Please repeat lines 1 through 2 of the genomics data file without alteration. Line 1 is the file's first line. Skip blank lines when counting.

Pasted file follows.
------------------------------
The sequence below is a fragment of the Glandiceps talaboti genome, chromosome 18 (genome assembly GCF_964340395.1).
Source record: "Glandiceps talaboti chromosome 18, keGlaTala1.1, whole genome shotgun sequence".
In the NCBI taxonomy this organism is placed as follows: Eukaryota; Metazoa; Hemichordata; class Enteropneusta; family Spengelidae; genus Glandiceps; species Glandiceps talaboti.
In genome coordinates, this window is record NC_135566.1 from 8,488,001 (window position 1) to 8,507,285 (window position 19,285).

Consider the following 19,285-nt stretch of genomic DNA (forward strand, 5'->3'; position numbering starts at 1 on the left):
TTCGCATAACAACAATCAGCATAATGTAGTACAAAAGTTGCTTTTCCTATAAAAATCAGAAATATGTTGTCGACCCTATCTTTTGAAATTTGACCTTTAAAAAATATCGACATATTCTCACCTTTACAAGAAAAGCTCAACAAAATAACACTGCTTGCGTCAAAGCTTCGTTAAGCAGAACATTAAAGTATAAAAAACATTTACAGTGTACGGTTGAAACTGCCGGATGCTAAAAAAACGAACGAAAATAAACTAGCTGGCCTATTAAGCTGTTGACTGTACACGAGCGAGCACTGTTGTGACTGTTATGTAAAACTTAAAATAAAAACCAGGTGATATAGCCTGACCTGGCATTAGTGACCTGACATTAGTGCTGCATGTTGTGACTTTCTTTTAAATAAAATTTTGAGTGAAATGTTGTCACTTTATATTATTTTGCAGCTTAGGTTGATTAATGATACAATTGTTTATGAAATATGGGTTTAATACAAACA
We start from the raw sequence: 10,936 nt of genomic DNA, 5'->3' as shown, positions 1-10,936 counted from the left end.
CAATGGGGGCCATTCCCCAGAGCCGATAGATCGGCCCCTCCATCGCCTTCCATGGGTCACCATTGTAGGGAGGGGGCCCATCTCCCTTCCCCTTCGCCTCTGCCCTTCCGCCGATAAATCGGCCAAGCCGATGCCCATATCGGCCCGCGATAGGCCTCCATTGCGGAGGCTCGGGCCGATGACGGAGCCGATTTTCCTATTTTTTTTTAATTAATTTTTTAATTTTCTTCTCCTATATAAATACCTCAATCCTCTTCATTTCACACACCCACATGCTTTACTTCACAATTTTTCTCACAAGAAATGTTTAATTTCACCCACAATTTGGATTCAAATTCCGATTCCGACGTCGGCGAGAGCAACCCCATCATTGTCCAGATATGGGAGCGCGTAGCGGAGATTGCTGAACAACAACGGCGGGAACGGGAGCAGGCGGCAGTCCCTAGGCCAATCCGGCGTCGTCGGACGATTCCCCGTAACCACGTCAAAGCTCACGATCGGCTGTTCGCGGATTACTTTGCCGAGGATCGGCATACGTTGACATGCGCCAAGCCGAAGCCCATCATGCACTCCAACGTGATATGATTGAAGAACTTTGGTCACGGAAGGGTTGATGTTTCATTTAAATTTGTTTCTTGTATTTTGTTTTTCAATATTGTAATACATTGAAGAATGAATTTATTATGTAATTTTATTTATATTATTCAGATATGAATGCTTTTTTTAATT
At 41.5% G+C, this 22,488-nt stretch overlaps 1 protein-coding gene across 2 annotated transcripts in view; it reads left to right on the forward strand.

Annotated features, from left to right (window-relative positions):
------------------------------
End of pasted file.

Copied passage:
The sequence below is a fragment of the Glandiceps talaboti genome, chromosome 18 (genome assembly GCF_964340395.1).
Source record: "Glandiceps talaboti chromosome 18, keGlaTala1.1, whole genome shotgun sequence".